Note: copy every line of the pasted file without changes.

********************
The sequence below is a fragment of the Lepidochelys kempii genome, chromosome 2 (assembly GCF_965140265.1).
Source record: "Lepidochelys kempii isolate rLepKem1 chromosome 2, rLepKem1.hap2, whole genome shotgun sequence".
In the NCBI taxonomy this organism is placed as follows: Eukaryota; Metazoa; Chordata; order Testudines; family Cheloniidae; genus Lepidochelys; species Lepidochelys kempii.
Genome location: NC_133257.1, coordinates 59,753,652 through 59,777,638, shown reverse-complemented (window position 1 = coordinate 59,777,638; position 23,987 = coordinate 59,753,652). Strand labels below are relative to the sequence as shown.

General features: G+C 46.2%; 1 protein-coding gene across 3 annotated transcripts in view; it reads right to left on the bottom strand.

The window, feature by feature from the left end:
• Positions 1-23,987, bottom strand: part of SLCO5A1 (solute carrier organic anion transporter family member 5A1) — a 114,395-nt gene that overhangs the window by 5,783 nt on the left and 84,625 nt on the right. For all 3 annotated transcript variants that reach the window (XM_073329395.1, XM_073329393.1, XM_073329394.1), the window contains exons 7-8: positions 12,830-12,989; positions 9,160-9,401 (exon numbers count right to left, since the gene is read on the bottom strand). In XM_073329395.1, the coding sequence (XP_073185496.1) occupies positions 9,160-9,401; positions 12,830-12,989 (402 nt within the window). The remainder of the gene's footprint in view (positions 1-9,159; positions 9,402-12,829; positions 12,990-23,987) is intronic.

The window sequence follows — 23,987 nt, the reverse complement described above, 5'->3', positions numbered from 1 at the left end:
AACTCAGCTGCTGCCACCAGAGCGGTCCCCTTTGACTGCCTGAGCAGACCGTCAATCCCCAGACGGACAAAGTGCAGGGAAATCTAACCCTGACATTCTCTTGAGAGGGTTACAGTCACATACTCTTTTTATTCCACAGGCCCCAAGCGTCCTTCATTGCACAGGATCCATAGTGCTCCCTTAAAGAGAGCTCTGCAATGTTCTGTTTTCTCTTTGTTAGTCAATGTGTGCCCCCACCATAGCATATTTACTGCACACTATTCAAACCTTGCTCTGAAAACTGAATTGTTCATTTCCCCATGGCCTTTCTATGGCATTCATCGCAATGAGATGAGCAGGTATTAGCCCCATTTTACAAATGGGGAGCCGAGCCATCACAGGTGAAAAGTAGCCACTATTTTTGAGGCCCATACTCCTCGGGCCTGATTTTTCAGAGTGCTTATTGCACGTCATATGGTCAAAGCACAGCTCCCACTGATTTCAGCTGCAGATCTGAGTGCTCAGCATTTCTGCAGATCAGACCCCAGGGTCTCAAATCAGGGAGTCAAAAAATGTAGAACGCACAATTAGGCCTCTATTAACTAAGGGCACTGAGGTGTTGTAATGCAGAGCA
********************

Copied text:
The sequence below is a fragment of the Lepidochelys kempii genome, chromosome 2 (assembly GCF_965140265.1).
Source record: "Lepidochelys kempii isolate rLepKem1 chromosome 2, rLepKem1.hap2, whole genome shotgun sequence".
In the NCBI taxonomy this organism is placed as follows: Eukaryota; Metazoa; Chordata; order Testudines; family Cheloniidae; genus Lepidochelys; species Lepidochelys kempii.
Genome location: NC_133257.1, coordinates 59,753,652 through 59,777,638, shown reverse-complemented (window position 1 = coordinate 59,777,638; position 23,987 = coordinate 59,753,652). Strand labels below are relative to the sequence as shown.

General features: G+C 46.2%; 1 protein-coding gene across 3 annotated transcripts in view; it reads right to left on the bottom strand.

The window, feature by feature from the left end:
• Positions 1-23,987, bottom strand: part of SLCO5A1 (solute carrier organic anion transporter family member 5A1) — a 114,395-nt gene that overhangs the window by 5,783 nt on the left and 84,625 nt on the right. For all 3 annotated transcript variants that reach the window (XM_073329395.1, XM_073329393.1, XM_073329394.1), the window contains exons 7-8: positions 12,830-12,989; positions 9,160-9,401 (exon numbers count right to left, since the gene is read on the bottom strand). In XM_073329395.1, the coding sequence (XP_073185496.1) occupies positions 9,160-9,401; positions 12,830-12,989 (402 nt within the window). The remainder of the gene's footprint in view (positions 1-9,159; positions 9,402-12,829; positions 12,990-23,987) is intronic.

The window sequence follows — 23,987 nt, the reverse complement described above, 5'->3', positions numbered from 1 at the left end:
AACTCAGCTGCTGCCACCAGAGCGGTCCCCTTTGACTGCCTGAGCAGACCGTCAATCCCCAGACGGACAAAGTGCAGGGAAATCTAACCCTGACATTCTCTTGAGAGGGTTACAGTCACATACTCTTTTTATTCCACAGGCCCCAAGCGTCCTTCATTGCACAGGATCCATAGTGCTCCCTTAAAGAGAGCTCTGCAATGTTCTGTTTTCTCTTTGTTAGTCAATGTGTGCCCCCACCATAGCATATTTACTGCACACTATTCAAACCTTGCTCTGAAAACTGAATTGTTCATTTCCCCATGGCCTTTCTATGGCATTCATCGCAATGAGATGAGCAGGTATTAGCCCCATTTTACAAATGGGGAGCCGAGCCATCACAGGTGAAAAGTAGCCACTATTTTTGAGGCCCATACTCCTCGGGCCTGATTTTTCAGAGTGCTTATTGCACGTCATATGGTCAAAGCACAGCTCCCACTGATTTCAGCTGCAGATCTGAGTGCTCAGCATTTCTGCAGATCAGACCCCAGGGTCTCAAATCAGGGAGTCAAAAAATGTAGAACGCACAATTAGGCCTCTATTAACTAAGGGCACTGAGGTGTTGTAATGCAGAGCA